Graphic designing involves conveying a brand’s personality and message to the target audience through visual means.

Thanks to the technological advancements in the field, you may utilize screen enlargement applications or note-taking software to make your job easier.

You can also work on modified schedules or from home at your convenience.

Medical Transcription

Medical transcriptionists are assistive members in the healthcare sector, responsible for taking patient notes.

They usually have to transcribe audio files and prepare written notes for healthcare practitioners.

People with a physical disability face no challenges in fulfilling this role.

They can use software for converting speech to text for greater efficiency.

Besides, hospitals and other healthcare facilities are designed to be accessible for those with a disability.

For People with Cognitive Impairments

The following trade jobs are well-suited for people with intellectual disabilities and compromised cognitive processes.

Veterinary Technician

Veterinary technicians help vets treat and care for animals.

If you have a cognitive impairment and love being around animals, this career option is perfect.

You may be required to deal with customers and get the hang of technological tools, healthcare equipment, and medicines to promote healing and well-being in animals.

Some assistive technology like organization or checklist apps may help you stay focused and keep track of your progress.

Culinary Arts

People with cognitive disabilities can work as chefs, bartenders, caterers, or waiters in this field.

If you have a passion for preparing and serving delicious food and drinks and are willing to make the most of your creativity, stamina, teamwork, and customer service skills, this may be the right career option for you.


People with cognitive impairments can make great cosmetologists.

You can work as a hairdresser, makeup artist, barber, spa specialist, nail technician, or aesthetician.

Keep in mind that you’ll likely be standing for long hours while working closely with customers.


If automobiles interest you, you should consider building a career in the transportation sector.

You could drive a vehicle or serve as a cargo agent or traffic controller.

This field provides the opportunity to tackle hands-on tasks, for which you’ll need to be flexible.

You must also possess teamwork, time management, and problem-solving skills to succeed as a transportation professional.

For People with Visual Impairments

Good trade jobs for people with visual impairments include:

Sound Engineering

Sound engineers use software to mix, edit, and manipulate sound to produce quality audio recordings.

This job is often done live or in a recording studio.

You may be inclined to produce music, control the sound during live musical performances, or work in post-production settings.

While you’ll have to undergo extensive training to learn the nitty-gritty of the job and use assistive tools to get it right, good taste in music and excellent hearing skills are enough to make you a successful sound engineer.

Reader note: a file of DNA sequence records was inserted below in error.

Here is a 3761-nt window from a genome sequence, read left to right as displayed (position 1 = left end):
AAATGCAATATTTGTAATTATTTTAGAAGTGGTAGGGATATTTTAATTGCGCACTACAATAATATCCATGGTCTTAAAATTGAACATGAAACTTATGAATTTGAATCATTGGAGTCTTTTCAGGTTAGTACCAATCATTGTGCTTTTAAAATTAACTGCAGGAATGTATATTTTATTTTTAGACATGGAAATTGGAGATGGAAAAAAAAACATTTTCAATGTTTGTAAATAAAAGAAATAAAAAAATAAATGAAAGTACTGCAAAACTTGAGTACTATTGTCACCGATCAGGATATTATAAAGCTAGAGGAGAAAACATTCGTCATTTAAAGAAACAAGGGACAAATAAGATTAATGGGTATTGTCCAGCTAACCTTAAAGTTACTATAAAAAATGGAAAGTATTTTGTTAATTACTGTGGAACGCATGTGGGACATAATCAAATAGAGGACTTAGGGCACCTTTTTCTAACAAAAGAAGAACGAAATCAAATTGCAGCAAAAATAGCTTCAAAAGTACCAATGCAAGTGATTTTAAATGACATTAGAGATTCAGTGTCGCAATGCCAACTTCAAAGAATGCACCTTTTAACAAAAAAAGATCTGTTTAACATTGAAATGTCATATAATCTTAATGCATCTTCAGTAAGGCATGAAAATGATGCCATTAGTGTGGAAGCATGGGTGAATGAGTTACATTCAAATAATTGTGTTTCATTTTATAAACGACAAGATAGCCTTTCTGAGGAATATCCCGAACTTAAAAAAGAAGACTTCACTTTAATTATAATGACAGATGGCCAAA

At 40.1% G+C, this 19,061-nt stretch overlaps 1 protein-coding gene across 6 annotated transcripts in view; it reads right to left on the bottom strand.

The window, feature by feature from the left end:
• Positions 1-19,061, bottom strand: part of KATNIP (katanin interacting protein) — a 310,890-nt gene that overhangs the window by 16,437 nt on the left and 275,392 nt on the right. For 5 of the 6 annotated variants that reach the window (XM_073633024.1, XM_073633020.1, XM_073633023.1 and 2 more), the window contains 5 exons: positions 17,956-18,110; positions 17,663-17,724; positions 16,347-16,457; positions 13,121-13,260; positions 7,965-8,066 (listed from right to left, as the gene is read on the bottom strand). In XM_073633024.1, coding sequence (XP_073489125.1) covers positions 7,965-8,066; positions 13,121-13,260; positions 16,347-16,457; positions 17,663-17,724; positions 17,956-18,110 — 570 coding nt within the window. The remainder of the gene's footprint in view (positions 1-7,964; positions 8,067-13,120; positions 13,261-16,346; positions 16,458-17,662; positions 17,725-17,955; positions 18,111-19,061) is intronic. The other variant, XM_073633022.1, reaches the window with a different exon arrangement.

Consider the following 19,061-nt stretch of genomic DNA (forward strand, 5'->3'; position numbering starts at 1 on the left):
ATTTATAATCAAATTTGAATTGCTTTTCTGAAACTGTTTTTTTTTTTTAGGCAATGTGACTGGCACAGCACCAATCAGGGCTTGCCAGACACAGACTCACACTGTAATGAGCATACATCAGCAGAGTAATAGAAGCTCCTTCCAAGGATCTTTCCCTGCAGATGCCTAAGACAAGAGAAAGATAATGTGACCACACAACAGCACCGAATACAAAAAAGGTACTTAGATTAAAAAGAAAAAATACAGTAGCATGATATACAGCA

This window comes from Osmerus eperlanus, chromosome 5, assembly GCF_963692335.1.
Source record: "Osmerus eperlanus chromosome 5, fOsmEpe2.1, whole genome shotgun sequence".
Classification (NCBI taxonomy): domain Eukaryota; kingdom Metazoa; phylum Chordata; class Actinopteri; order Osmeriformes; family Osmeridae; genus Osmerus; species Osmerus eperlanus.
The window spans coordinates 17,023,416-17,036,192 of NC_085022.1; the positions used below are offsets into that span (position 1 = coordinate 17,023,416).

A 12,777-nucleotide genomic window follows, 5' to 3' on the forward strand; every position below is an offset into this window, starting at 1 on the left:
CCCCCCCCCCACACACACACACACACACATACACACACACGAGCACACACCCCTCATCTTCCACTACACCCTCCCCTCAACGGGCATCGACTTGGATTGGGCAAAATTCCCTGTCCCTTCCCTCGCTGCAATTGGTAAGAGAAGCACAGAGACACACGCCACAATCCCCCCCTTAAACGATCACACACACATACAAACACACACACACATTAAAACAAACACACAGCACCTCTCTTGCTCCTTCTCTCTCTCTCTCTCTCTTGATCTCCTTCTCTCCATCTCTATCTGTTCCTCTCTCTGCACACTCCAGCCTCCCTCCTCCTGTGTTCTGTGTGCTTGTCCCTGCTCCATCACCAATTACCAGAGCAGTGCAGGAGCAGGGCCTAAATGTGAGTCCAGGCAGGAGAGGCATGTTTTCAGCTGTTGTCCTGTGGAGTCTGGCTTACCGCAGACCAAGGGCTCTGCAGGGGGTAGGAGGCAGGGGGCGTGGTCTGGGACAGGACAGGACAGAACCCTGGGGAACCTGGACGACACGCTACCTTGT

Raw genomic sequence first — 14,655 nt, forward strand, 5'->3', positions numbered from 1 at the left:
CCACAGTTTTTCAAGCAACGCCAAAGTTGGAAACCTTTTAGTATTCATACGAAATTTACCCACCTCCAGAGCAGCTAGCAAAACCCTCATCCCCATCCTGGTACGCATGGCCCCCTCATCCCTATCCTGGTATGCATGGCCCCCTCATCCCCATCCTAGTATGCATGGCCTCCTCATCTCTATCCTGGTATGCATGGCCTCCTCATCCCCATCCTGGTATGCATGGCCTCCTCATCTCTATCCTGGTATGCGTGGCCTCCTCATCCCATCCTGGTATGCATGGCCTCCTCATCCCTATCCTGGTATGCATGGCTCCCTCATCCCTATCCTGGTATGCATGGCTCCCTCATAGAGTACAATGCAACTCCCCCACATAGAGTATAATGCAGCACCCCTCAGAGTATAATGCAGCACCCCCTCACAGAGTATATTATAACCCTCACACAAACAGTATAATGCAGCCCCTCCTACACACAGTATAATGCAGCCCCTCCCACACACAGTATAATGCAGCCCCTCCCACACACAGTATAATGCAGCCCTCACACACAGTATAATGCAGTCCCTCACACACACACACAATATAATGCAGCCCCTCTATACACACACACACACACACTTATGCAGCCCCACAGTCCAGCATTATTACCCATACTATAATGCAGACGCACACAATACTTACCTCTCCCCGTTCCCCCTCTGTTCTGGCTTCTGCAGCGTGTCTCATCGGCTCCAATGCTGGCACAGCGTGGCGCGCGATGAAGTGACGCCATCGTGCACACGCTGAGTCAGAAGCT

Paralegal professionals help lawyers with legal correspondence, documents, and contracts.

The primary skills needed to succeed at this job are related to research, writing, transcription, and stenography.

People with visual impairments can make waves in this field using a Braille translator or an optical character recognition system.

There are many online programs for paralegals available.

Network Architecture

These experts are responsible for designing and maintaining data communication networks.

They provide hardware and software recommendations and install whatever is ideal for supporting computer networks.

People with visual impairments may succeed in this role, given that they develop excellent computer and troubleshooting skills.

They may use screen-reading or magnification tools for accuracy, depending on the strength of their vision.

Final Words

Unfortunately, our workforce under-represents people with disabilities.

These individuals find it challenging to graduate college and struggle to land their dream jobs.

Thankfully, trade schools provide vocational education to empower people with disabilities to enter the workforce by equipping them with essential skills needed for various roles.

With the help of assistive devices and adaptive tools, people with visual, hearing, cognitive, and physical impairments can work in a wide range of industries.

Individuals with a disability looking to lay a solid foundation for their careers should consider joining an accredited trade school with inclusive policies, a communicative faculty, and an engaging curriculum that offers an exceptional academic experience and the support needed to succeed in professional life.

Are you ready to take the first step towards a prosperous future where your disability won’t hinder your growth and success?

Start searching for the ideal trade school today!